Blaine County Prosecutor Jim Thomas and Twin Falls County Prosecutor Grant Loebs owe the public an explanation as to why they are automatically disqualifying Fifth District Judge Robert Elgee from hearing any and all felony criminal cases that originate in their counties.
While disqualifying a judge automatically—without a stated reason—is allowed under court rules established by the state of Idaho, it is unusual for prosecutors to disqualify a particular judge in every felony case without exception.
It is more unusual that Blaine's prosecutor sought out other prosecutors in the 5th Judicial District to lay out his reasons for the blanket disqualification—but refuses to explain to the public why the judge should not be allowed to do his job.
The fact that Twin Falls County Prosecutor Grant Loebs joined Thomas in disqualifying Judge Elgee from felony cases cries out for an explanation.
Thomas refuses to discuss the matter in public beyond saying that he won't discuss it in order to protect the judicial system from undue criticism.
Loebs also refuses to discuss his reasons in public and rightly points out that the automatic disqualification rule says prosecutors don't have to.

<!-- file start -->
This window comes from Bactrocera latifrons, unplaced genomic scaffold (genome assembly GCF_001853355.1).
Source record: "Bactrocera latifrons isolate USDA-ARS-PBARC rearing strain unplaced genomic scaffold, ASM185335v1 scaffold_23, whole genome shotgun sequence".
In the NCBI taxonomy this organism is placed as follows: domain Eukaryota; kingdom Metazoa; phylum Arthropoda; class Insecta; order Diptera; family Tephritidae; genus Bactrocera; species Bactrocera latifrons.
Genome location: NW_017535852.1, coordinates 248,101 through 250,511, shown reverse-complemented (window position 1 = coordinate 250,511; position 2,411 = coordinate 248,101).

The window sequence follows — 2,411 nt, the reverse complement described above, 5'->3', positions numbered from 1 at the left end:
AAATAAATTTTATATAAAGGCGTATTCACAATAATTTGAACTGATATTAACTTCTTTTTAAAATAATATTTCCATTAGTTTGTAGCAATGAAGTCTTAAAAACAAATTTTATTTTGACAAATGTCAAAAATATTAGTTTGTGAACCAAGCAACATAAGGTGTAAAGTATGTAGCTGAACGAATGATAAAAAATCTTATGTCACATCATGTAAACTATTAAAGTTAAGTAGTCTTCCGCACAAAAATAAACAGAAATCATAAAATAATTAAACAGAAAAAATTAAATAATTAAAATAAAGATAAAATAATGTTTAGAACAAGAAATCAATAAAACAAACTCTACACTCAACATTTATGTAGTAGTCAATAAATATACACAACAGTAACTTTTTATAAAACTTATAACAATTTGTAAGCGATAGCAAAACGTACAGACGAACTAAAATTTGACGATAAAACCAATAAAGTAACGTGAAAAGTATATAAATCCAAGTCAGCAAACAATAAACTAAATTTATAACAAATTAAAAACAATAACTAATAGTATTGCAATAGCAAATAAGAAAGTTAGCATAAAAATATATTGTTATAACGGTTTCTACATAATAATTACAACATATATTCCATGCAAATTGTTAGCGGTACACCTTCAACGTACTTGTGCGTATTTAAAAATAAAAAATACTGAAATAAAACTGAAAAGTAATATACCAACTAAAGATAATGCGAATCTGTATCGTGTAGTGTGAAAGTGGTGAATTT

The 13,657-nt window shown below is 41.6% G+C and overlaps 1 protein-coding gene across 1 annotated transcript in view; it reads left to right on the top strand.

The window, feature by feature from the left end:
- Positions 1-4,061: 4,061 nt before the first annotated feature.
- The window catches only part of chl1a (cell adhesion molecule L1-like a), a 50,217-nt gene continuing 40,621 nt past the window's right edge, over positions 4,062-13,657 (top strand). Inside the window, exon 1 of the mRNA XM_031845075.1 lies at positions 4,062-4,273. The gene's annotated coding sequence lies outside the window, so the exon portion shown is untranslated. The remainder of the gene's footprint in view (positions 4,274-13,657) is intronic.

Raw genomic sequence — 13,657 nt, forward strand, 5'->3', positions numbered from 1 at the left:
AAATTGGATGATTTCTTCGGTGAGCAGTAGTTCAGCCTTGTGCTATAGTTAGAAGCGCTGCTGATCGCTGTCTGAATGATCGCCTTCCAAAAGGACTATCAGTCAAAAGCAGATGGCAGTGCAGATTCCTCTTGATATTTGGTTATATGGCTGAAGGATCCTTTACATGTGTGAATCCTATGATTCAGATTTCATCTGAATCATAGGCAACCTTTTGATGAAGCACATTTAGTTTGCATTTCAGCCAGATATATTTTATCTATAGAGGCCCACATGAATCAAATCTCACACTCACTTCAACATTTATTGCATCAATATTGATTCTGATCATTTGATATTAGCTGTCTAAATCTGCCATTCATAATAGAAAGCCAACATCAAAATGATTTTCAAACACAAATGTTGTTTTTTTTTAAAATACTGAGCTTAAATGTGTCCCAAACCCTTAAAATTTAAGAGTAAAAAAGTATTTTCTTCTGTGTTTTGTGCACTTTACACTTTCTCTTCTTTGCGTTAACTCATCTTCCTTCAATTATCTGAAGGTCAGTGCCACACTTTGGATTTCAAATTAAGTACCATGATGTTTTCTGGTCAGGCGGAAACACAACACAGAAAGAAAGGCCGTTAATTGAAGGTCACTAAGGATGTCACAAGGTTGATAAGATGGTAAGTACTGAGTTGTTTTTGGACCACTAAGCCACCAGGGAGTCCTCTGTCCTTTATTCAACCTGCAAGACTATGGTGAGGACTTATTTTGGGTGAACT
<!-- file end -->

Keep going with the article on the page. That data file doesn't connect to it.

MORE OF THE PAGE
Judge Elgee says he is prohibited by judicial ethical canons from discussing it.
The Idaho Supreme Court says only that it will not suspend the rule allowing automatic disqualification in the 5th District—despite the fact that other states have outlawed the practice because of the potential for prosecutors and law firms to "punish" judges that consistently rule against them.
All of the zipped lips leave the public in the dark about how 5th District Court is operating—and that's not right.
The public deserves an explanation. After all, it's the public that employs both the prosecutors and the judge—all elected officials—who are at odds.
Why do the prosecutors believe the judge should be disqualified from hearing all felony cases—not just some?
On what matter of law do the prosecutors and judge disagree so mightily as to justify blanket disqualification? Is it a matter of law that needs clarification by the courts or by the Idaho Legislature?
How do the prosecutors justify the increased costs of travel to bring outside judges in to replace Judge Elgee in felony cases?
Why and how did this judicial warfare begin and why did it boil out of Blaine County and into Twin Falls County?
If these questions are left unanswered, the public can only surmise what may be going on—and wild guesses are usually more harmful than the truth.